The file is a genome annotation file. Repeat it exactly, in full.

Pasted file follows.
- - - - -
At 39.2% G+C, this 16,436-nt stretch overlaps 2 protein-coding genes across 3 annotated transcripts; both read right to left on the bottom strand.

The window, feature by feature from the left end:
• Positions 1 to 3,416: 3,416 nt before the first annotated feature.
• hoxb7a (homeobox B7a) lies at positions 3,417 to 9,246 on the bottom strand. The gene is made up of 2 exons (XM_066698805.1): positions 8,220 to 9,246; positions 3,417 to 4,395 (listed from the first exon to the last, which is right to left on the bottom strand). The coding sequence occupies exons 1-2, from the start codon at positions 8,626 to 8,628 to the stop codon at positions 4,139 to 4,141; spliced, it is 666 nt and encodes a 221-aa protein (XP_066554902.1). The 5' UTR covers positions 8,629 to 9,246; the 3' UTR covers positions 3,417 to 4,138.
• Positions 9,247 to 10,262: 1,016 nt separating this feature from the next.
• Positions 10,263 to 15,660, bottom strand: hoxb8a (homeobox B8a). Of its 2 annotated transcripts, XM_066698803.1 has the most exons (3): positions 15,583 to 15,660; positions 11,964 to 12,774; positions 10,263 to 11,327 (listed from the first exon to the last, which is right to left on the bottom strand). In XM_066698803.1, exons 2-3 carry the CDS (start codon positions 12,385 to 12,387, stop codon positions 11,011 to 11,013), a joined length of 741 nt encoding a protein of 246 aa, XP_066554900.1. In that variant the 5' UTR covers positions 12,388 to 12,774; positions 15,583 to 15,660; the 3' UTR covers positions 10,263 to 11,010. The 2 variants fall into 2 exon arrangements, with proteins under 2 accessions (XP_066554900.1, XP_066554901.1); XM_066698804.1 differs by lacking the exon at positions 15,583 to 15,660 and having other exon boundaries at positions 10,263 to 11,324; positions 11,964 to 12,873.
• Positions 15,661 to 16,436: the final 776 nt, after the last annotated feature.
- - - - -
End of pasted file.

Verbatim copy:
At 39.2% G+C, this 16,436-nt stretch overlaps 2 protein-coding genes across 3 annotated transcripts; both read right to left on the bottom strand.

The window, feature by feature from the left end:
• Positions 1 to 3,416: 3,416 nt before the first annotated feature.
• hoxb7a (homeobox B7a) lies at positions 3,417 to 9,246 on the bottom strand. The gene is made up of 2 exons (XM_066698805.1): positions 8,220 to 9,246; positions 3,417 to 4,395 (listed from the first exon to the last, which is right to left on the bottom strand). The coding sequence occupies exons 1-2, from the start codon at positions 8,626 to 8,628 to the stop codon at positions 4,139 to 4,141; spliced, it is 666 nt and encodes a 221-aa protein (XP_066554902.1). The 5' UTR covers positions 8,629 to 9,246; the 3' UTR covers positions 3,417 to 4,138.
• Positions 9,247 to 10,262: 1,016 nt separating this feature from the next.
• Positions 10,263 to 15,660, bottom strand: hoxb8a (homeobox B8a). Of its 2 annotated transcripts, XM_066698803.1 has the most exons (3): positions 15,583 to 15,660; positions 11,964 to 12,774; positions 10,263 to 11,327 (listed from the first exon to the last, which is right to left on the bottom strand). In XM_066698803.1, exons 2-3 carry the CDS (start codon positions 12,385 to 12,387, stop codon positions 11,011 to 11,013), a joined length of 741 nt encoding a protein of 246 aa, XP_066554900.1. In that variant the 5' UTR covers positions 12,388 to 12,774; positions 15,583 to 15,660; the 3' UTR covers positions 10,263 to 11,010. The 2 variants fall into 2 exon arrangements, with proteins under 2 accessions (XP_066554900.1, XP_066554901.1); XM_066698804.1 differs by lacking the exon at positions 15,583 to 15,660 and having other exon boundaries at positions 10,263 to 11,324; positions 11,964 to 12,873.
• Positions 15,661 to 16,436: the final 776 nt, after the last annotated feature.